Africa in London - Online Forum
Africa in London - Online Forum
Africa in London champions and showcases the brilliance and breadth of African creativity and culture in London. In 2019 the programme funded 6 cultural projects, supported 7 mentees and amplified over 60 events taking place in the capital. Why? As a community engagement team we recognise the power of creativity to tell important stories. These events, films, exhibitions, writings and more, help us better understand the aspirations and concerns of Londoners of African heritage.
Africa in London is profiling creatives and making spaces for longer term dialogue. On July 10th the second forum ran as ‘a place to link up and share ideas on key themes London's African creatives want to explore’. Like the rest of the world, we moved from a live to a digital space for this event and learned more about how to engage within new paramaters. The theme was ‘Survive and Thrive’.
We worked with the British Council to host the forum as a facebook live streamed event. The programme included speakers, a storyteller, a musician and breakout discussions. Don’t miss @MaimounaJallow at 30:00:00 and @Makadem at 1:31:00. Whilst we missed the collective moments we are used to of audience, applause and informal networking – we were able to bring in international contributors and present a fuller programme in a tighter time. Live views peaked at 120 comparable with a live event yet over 3K views across the first week. We planned for smaller discussions to ensure as many voices could be heard, using an interactive tool ‘jamboard’ to capture insights. The technology was a new step for organisers and audiences and one to test again.
Choreographer, Movement Director, Researcher and Cultural Producer, Sara Dos Santos, who was one of the discussion room moderators and took part in the 2019 Africa in London pilot mentoring scheme shared the following insights:
"Taking part in this year's Africa in London - Online Forum, provided an opportunity to not only champion, guide and support an ongoing conversation around the integration and accessibility of the Pan-African Diaspora in London. But also enabled me to put in practice my most recent findings within Cultural Policy, International Relations and Artistic Social Reform.
The ‘Yellow Room’ included a group of articulate passionate and forward-thinking professionals from across the cultural and creative sector. Our loosely guided conversation landed upon three key elements which incorporated:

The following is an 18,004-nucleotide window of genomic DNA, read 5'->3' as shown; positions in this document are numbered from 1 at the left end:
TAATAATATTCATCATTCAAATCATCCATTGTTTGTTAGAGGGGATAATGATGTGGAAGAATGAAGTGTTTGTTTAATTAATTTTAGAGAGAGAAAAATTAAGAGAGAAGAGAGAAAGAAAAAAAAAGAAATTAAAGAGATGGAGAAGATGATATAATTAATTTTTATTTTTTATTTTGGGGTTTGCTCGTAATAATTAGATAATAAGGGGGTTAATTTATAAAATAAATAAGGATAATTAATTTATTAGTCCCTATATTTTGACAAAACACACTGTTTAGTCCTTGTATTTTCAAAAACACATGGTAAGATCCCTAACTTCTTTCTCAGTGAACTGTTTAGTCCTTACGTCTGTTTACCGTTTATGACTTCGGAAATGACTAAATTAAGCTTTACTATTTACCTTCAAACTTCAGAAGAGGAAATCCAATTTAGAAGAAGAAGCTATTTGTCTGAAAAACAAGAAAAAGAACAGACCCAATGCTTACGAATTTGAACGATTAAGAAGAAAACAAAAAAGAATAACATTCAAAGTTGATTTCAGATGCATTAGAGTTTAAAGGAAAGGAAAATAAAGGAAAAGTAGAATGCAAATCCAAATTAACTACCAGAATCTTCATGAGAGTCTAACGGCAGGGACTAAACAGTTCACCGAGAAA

- The importance of the education of the Diaspora, its lineage and legacy within schools.
- The benefits and personal rewards of arts as therapy during a global pandemic.
- Lastly, the continued need to join forces across artistic and cultural networks to build further momentum and traction to enhance the visibility of the Diaspora and all its excellence.
Despite being pressed for time to deepen our dialogue, the breakout session provided an opportunity to hold space, listen and have our voices heard within a safe and open-minded environment."
What are we doing with this?
We’re currently synthesising the discussion themes with the Africa in London advisory group. This group supports the direction of the programme and is made up of cultural and heritage organisations and independent creatives. It includes the Africa Centre, Black Cultural Archives and Royal African Society.
Due to Covid 19, the original Africa in London programme activity has had to be re-thought. These themes will help to inform the next step and be valuable in supporting recovery work that links creatives to education, health and more.
There was so much to take from the talks – here are a few highlights:
‘We are an act of remembrance and an act of creativity’.- Arike Oke, Managing Director, Black Cultural Archives
‘This is a really important time to listen, to understand the needs, aspirations, fears and concerns of our community’. Kenneth Tharp, Director, The Africa Centre
The forum’s Host broadcaster and DJ, Henrie Kwushue tells us what Africa in London means to her #myafricainlondonis